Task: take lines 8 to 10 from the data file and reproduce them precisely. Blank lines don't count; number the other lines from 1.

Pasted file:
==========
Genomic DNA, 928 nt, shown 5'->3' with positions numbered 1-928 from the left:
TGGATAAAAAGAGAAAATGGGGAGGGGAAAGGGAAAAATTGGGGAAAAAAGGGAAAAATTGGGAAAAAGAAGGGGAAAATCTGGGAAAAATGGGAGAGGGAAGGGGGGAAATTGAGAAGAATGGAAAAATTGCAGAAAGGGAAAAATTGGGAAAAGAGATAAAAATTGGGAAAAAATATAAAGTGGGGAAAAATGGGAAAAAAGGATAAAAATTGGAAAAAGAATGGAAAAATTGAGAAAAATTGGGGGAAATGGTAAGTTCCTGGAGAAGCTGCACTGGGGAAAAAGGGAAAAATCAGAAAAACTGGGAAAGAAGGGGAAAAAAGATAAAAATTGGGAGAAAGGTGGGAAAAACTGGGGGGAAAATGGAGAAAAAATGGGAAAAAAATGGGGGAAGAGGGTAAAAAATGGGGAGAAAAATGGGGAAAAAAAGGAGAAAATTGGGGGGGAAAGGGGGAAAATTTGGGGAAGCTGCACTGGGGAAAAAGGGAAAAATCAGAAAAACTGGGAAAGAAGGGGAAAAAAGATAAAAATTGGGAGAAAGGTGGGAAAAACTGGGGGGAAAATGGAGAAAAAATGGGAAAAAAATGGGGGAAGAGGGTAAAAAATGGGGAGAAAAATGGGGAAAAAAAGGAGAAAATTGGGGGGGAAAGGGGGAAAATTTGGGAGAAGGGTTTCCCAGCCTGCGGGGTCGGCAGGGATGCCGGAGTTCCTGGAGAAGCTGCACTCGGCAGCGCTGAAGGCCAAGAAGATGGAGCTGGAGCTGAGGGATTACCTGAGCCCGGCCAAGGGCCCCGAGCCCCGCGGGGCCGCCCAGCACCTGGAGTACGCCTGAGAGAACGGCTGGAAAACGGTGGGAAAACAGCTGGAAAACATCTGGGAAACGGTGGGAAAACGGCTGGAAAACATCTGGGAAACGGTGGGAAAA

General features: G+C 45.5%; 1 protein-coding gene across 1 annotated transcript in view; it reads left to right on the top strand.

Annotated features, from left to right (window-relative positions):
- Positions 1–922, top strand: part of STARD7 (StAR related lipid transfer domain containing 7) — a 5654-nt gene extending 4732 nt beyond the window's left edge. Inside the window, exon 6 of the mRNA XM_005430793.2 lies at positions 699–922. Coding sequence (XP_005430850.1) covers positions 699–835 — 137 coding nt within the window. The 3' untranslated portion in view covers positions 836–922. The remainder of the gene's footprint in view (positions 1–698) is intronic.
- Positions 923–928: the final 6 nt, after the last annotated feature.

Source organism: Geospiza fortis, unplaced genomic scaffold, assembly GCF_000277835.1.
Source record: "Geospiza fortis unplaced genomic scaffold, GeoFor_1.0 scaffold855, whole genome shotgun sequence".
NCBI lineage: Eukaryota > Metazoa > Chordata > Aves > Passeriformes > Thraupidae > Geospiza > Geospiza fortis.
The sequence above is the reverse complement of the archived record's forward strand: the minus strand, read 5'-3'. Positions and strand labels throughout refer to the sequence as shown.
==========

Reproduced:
Source record: "Geospiza fortis unplaced genomic scaffold, GeoFor_1.0 scaffold855, whole genome shotgun sequence".
NCBI lineage: Eukaryota > Metazoa > Chordata > Aves > Passeriformes > Thraupidae > Geospiza > Geospiza fortis.
The sequence above is the reverse complement of the archived record's forward strand: the minus strand, read 5'-3'. Positions and strand labels throughout refer to the sequence as shown.